Location: Mubuga washing station, Bugestal, Ngozi region
Altitude: 1,500+ masl Cultivar: Red Bourbon
Harvest: March - July
Flavour profile: Cranberry jam & tea rose
Mubuga washing station is located 1,500+ meters above sea level. Farmers who deliver their cherry to the station farm an average of 250 trees on the surrounding hills. The station is owned and operated by one of our in-country partners, Bugestal.
Most coffee trees in Burundi are Red Bourbon. Because of the increasingly small size of coffee plantings, aging rootstock is a very big issue in Burundi. Many farmers have trees that are over 50 years old, but with small plots to farm, it is difficult to justify taking trees entirely out of product for the 3-4 years it will take new plantings to begin to yield. In order to encourage farmers to renovate their plantings, Bugestal purchases seeds from the Institut des Sciences Agronomiques du Burundi (ISABU), establishes nurseries and sells the seedlings to farmers at or below cost. At the washing station, farmers can also get organic fertilizer from reconverted coffee pulp.
Despite the ubiquity of coffee growing in Burundi, each smallholder producers a relatively small harvest. The average smallholder has approximately 250 trees, normally in their backyards. Each tree yields an average of 1.5 kilos of cherry so the average producer sells about 200-300 kilos of cherry annually.
The average cherry buying price for Bugestal in 2019 was significantly above average. Washing stations make the first payment to farmers between 15-30 June. The second payment comes later in the summer. If the coffee wins a competition or sells for extremely high specialty prices, Bugestal gives another payment approximately a year after the harvest season.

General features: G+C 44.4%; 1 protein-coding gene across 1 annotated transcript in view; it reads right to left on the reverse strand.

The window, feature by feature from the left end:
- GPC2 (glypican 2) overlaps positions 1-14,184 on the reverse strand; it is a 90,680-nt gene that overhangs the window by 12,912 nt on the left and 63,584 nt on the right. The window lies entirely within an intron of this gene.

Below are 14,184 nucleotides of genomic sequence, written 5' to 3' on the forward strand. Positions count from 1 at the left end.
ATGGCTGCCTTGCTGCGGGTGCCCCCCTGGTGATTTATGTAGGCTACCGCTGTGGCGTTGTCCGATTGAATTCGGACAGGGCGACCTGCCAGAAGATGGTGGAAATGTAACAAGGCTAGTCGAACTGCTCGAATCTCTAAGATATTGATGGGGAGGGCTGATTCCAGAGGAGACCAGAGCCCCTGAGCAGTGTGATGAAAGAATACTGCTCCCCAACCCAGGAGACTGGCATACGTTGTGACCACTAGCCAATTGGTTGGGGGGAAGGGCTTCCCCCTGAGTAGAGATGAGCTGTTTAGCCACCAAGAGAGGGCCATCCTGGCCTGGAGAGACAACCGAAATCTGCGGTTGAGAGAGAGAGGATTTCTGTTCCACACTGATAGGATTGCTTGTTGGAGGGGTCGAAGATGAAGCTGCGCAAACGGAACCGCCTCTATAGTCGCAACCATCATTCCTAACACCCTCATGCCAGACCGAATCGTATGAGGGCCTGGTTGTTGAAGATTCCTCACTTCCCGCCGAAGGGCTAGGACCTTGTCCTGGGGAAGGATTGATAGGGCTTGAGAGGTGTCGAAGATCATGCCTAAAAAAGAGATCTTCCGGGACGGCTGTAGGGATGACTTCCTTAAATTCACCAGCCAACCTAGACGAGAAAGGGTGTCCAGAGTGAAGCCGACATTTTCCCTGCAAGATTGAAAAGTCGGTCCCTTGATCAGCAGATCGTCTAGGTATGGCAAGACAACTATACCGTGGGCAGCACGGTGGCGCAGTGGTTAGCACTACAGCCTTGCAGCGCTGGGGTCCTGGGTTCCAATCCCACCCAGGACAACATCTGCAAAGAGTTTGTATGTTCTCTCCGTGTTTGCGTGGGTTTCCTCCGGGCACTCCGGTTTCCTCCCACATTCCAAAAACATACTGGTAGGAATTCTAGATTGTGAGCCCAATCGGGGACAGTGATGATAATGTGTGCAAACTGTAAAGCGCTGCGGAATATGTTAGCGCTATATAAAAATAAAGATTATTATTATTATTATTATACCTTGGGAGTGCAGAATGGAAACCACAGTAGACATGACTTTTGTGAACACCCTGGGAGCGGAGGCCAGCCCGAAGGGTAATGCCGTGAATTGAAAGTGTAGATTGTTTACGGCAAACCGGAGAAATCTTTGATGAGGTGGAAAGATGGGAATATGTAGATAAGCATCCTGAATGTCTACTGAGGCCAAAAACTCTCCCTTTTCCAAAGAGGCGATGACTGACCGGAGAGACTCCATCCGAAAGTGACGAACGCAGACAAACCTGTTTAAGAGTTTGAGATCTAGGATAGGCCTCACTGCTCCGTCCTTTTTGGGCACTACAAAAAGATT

During the harvest season, all coffee is selectively hand-picked. Most families only have 200 to 250 trees, and harvesting is done almost entirely by the family. Bugestal knows that even small distances can be time consuming and expensive to travel for smallholder farmers, and they know that receiving cherry immediately after harvest is crucial to quality. Therefore, smallholders can bring their cherries either directly to a washing station or to one of the 10-15 collection sites situated throughout growing areas. Farmers are paid the same for their quality cherry regardless of where they bring their cherries. In this way, farmers are not disadvantaged due to their location, and Bugestal bears the cost of transport to washing stations.
Quality assurance begins as soon as farmers deliver their cherry. All cherry is floated in small buckets as a first step to check its quality. Bugestal still purchases floaters (damaged, underripes, etc) but immediately separates the two qualities and only markets floaters as B-quality cherry. After floating, the higher quality cherry is sorted again by hand to remove any damaged, underripe and overripe cherries.
After sorting, the cherry is then transported directly to the drying tables where they will dry slowly for 3-4 weeks. Cherry is laid out in a single layer. Pickers go over the drying cherry for damaged or defective cherry that may have been missed in previous quality checks. The station is very strict about allowing only the highest quality cherry to complete the drying process. Cherry i covered with tarps during periods of rain, the hottest part of the day and at night.